Inherent in the concept of emotion coaching, as the word “coaching” gives away, is that regulating our emotions is a skill we can be guided in and cultivate. Heard of Walter Mischel’s Marshmallow Study? In it, kids who were able to delay the gratification of eating a gooey, delicious marshmallow for a period of 14 minutes, grew up to be socially and professionally well adjusted, have a lower body mass index and greater psychological well-being, and be less likely to misuse substances.

Dr-Carisa-Perry-Parrish-TNCS“Children were most successful when they tried to occupy their attention with something else—make up a song, say, or turn their back on the marshmallow—or transformed the object of desire in their mind, perhaps by imagining it as a piece of cotton or pretending it was smelly or dirty. How children were paying attention could mean the difference between an automatic response and a delayed response reflecting self-regulation,” said Dr. Perry-Parrish. “We each have different capacities, but I think there’s a way to optimize what we’re naturally endowed with . . . And that’s where I think mindfulness can play a nice role,” she said.


Mindfulness is, basically, practicing awareness/paying attention with three key components: it’s moment-by-moment, it’s non-judgmental, and it’s intentional. It is in sharp contrast to the mindlessness of automatic responses and assumptions, which is a waste of our already limited resources and energy. To illustrate, she walked us through a brief mindfulness exercise—noticing all of the sensations involved in eating a raisin very slowly and using all of our senses to experience it. This not only helped us see how much of the experience of eating a lowly raisin we were probably usually missing, but also demonstrated how challenging paying attention can be when we are so used to our brains spinning like hamster wheels during the waking hours. “But specific exercises give us opportunities to practice noticing without judging,” said Dr. Perry-Parrish, who was emphatic about not liking raisins or dried fruit in general.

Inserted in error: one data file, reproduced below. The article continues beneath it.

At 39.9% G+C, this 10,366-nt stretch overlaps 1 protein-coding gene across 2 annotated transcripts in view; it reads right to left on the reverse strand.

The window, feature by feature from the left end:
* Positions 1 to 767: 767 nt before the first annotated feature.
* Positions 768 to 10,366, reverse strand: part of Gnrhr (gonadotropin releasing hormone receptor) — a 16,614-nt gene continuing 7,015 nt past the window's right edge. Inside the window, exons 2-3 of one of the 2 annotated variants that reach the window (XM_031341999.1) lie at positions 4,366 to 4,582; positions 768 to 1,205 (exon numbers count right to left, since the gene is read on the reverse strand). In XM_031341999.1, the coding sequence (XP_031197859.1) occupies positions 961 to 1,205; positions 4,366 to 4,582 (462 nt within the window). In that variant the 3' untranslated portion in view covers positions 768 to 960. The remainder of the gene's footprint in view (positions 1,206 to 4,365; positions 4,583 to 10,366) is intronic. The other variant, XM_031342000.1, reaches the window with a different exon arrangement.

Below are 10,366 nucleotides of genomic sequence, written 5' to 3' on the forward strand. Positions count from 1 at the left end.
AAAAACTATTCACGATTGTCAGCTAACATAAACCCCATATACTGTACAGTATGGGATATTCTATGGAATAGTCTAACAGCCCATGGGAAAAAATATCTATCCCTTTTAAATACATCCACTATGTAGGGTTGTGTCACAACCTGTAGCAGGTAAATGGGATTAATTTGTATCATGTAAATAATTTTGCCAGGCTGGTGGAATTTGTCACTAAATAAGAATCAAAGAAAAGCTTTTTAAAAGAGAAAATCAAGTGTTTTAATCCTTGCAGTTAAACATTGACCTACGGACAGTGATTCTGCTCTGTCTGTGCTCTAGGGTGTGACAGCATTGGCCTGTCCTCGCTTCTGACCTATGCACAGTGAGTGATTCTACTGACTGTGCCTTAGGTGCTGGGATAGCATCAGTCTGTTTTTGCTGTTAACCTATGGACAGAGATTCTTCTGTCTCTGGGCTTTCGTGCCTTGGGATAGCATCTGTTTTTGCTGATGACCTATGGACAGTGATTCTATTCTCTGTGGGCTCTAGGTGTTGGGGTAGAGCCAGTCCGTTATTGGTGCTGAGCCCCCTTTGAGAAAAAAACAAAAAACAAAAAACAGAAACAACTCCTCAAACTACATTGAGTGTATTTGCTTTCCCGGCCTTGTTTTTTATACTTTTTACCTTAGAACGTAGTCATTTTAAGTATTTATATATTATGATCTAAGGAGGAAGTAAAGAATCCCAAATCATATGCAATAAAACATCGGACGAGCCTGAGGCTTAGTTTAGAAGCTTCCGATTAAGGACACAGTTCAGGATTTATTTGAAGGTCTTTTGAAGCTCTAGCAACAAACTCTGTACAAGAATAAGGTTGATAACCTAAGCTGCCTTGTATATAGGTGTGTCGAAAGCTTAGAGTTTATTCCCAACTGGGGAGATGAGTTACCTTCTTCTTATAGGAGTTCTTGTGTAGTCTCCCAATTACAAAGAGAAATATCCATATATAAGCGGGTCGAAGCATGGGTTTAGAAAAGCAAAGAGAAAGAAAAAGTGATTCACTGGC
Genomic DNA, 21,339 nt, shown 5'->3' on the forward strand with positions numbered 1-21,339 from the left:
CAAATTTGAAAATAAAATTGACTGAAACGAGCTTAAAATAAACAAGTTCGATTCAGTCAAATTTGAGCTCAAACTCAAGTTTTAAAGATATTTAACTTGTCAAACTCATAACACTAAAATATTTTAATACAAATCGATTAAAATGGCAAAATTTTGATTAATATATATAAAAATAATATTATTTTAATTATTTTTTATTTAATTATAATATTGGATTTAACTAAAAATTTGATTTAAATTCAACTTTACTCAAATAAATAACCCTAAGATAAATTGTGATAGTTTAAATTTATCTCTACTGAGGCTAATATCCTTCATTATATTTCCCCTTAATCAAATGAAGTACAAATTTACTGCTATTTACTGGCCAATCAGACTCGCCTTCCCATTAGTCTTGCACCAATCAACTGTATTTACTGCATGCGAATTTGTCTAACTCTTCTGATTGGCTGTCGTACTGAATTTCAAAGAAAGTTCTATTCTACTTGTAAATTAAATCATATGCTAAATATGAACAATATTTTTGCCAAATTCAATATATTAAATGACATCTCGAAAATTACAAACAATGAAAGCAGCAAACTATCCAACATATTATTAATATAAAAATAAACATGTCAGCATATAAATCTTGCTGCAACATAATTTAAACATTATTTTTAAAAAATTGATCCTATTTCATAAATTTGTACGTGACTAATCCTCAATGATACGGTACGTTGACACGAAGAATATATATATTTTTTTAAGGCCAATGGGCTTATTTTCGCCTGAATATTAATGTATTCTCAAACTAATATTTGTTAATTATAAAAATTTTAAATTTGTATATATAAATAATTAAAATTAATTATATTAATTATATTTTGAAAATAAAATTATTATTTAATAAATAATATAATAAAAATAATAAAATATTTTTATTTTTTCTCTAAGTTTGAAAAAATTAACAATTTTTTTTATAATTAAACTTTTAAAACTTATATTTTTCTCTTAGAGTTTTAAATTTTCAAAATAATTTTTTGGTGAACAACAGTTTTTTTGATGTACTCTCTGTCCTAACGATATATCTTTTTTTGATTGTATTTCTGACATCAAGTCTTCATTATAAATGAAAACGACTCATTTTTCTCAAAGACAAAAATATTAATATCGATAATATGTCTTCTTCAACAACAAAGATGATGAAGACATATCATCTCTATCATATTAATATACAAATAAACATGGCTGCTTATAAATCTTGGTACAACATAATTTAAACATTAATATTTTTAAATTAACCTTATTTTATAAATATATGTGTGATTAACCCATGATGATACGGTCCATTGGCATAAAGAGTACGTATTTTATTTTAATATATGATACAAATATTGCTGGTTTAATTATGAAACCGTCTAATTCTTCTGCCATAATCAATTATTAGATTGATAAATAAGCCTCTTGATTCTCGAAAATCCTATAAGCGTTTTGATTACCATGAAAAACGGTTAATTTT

She proceeded to explain a much broader application for this exercise. “There are things I look forward to in my day and things I don’t look forward to, like diaper-changing. Starting to notice that I’m pulled to want to do some things and pulled toward not wanting to do others is very helpful on a primitive level. But if I look at it through the lens of parenting, if I’m overly focusing on how much I don’t want to do x, how does that change the dynamic between me and my child—does it help me to be more effective? Or . . . not?”

Slide28“When we are not fully present in the moment, we miss opportunities to discover what works,” she continued, followed by providing the list of mindfulness qualities shown at right, that we can try to cultivate. “Beginner’s mind” is akin to looking at something with “fresh eyes,” but the other terms are self-explanatory (albeit not all that easy to practice regularly!).

From there, she led us to motivation. When we like what we are doing, it’s easy to put forth the effort, but it’s hard to find the motivation when it’s a task we perceive as boring or unpleasant. The same goes for kids, naturally, so how we pay attention to them is the trick—notice and appreciate their efforts while acknowledging that some tasks are just difficult is going to increase their desire to keep trying. But, let’s face it, sometimes we are caught up in our own problems or can’t get off the hamster wheel, and we resort to a more reactionary response, what Dr. Perry-Parrish calls “parenting traps”:

  • Repeating commands (How many times do I have to tell you to…!)
  • Focusing more on negative behavior than positive
  • Praising and punishing the same behavior (Well, it’s about time you cleaned your room!)
  • Lack of consistency
  • Empty threats
  • Arguing
  • Unfair or delayed consequences
  • Letting stress dictate parenting style

Mindfulness in Parenting

Dr-Perry-Parrish-TNCSAnd here’s where it all comes together: interrupting our habitual reactions to stress to communicate in a chosen and more effective mode. “Stress hijacks the moment and cuts us off from our internal sources of wisdom,” she said. “Mindfulness is going to be the best supporting actor for what we already know how to do as parents.” She used yelling as an example. We already know that yelling isn’t effective, so why do we do it? Mindfulness can give us the reset to handle the situation calmly and attentively.